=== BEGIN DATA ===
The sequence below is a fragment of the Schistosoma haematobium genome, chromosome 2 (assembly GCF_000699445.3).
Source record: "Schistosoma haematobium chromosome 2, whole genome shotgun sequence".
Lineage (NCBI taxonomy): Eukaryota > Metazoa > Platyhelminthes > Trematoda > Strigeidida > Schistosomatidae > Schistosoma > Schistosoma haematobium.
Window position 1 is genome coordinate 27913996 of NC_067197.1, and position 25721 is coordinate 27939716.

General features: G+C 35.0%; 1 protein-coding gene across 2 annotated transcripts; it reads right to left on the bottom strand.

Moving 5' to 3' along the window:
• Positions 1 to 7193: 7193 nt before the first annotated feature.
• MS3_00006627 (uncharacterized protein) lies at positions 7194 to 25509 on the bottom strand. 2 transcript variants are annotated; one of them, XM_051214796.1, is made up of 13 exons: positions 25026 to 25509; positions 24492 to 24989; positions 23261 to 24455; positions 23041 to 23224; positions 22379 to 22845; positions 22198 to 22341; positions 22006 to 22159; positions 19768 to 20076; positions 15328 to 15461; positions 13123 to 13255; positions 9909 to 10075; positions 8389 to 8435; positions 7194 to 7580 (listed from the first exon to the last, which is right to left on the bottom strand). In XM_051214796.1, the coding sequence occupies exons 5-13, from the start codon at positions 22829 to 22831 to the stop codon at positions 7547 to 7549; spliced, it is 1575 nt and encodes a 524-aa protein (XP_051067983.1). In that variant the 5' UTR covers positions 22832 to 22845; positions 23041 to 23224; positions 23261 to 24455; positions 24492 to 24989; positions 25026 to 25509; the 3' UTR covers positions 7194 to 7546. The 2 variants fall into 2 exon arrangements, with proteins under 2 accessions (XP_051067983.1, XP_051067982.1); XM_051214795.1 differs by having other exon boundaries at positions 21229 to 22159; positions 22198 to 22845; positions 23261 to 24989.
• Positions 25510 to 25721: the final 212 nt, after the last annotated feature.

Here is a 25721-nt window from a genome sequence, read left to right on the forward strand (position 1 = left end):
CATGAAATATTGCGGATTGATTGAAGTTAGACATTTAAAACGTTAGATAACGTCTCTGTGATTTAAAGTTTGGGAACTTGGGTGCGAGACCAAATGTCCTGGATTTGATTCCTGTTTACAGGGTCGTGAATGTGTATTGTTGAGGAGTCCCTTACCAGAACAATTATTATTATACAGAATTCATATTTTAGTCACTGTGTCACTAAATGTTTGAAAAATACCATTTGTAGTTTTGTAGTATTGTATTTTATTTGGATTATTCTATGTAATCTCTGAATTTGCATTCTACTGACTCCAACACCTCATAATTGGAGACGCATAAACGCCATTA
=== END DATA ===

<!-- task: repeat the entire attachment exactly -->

The sequence below is a fragment of the Schistosoma haematobium genome, chromosome 2 (assembly GCF_000699445.3).
Source record: "Schistosoma haematobium chromosome 2, whole genome shotgun sequence".
Lineage (NCBI taxonomy): Eukaryota > Metazoa > Platyhelminthes > Trematoda > Strigeidida > Schistosomatidae > Schistosoma > Schistosoma haematobium.
Window position 1 is genome coordinate 27913996 of NC_067197.1, and position 25721 is coordinate 27939716.

General features: G+C 35.0%; 1 protein-coding gene across 2 annotated transcripts; it reads right to left on the bottom strand.

Moving 5' to 3' along the window:
• Positions 1 to 7193: 7193 nt before the first annotated feature.
• MS3_00006627 (uncharacterized protein) lies at positions 7194 to 25509 on the bottom strand. 2 transcript variants are annotated; one of them, XM_051214796.1, is made up of 13 exons: positions 25026 to 25509; positions 24492 to 24989; positions 23261 to 24455; positions 23041 to 23224; positions 22379 to 22845; positions 22198 to 22341; positions 22006 to 22159; positions 19768 to 20076; positions 15328 to 15461; positions 13123 to 13255; positions 9909 to 10075; positions 8389 to 8435; positions 7194 to 7580 (listed from the first exon to the last, which is right to left on the bottom strand). In XM_051214796.1, the coding sequence occupies exons 5-13, from the start codon at positions 22829 to 22831 to the stop codon at positions 7547 to 7549; spliced, it is 1575 nt and encodes a 524-aa protein (XP_051067983.1). In that variant the 5' UTR covers positions 22832 to 22845; positions 23041 to 23224; positions 23261 to 24455; positions 24492 to 24989; positions 25026 to 25509; the 3' UTR covers positions 7194 to 7546. The 2 variants fall into 2 exon arrangements, with proteins under 2 accessions (XP_051067983.1, XP_051067982.1); XM_051214795.1 differs by having other exon boundaries at positions 21229 to 22159; positions 22198 to 22845; positions 23261 to 24989.
• Positions 25510 to 25721: the final 212 nt, after the last annotated feature.

Here is a 25721-nt window from a genome sequence, read left to right on the forward strand (position 1 = left end):
CATGAAATATTGCGGATTGATTGAAGTTAGACATTTAAAACGTTAGATAACGTCTCTGTGATTTAAAGTTTGGGAACTTGGGTGCGAGACCAAATGTCCTGGATTTGATTCCTGTTTACAGGGTCGTGAATGTGTATTGTTGAGGAGTCCCTTACCAGAACAATTATTATTATACAGAATTCATATTTTAGTCACTGTGTCACTAAATGTTTGAAAAATACCATTTGTAGTTTTGTAGTATTGTATTTTATTTGGATTATTCTATGTAATCTCTGAATTTGCATTCTACTGACTCCAACACCTCATAATTGGAGACGCATAAACGCCATTA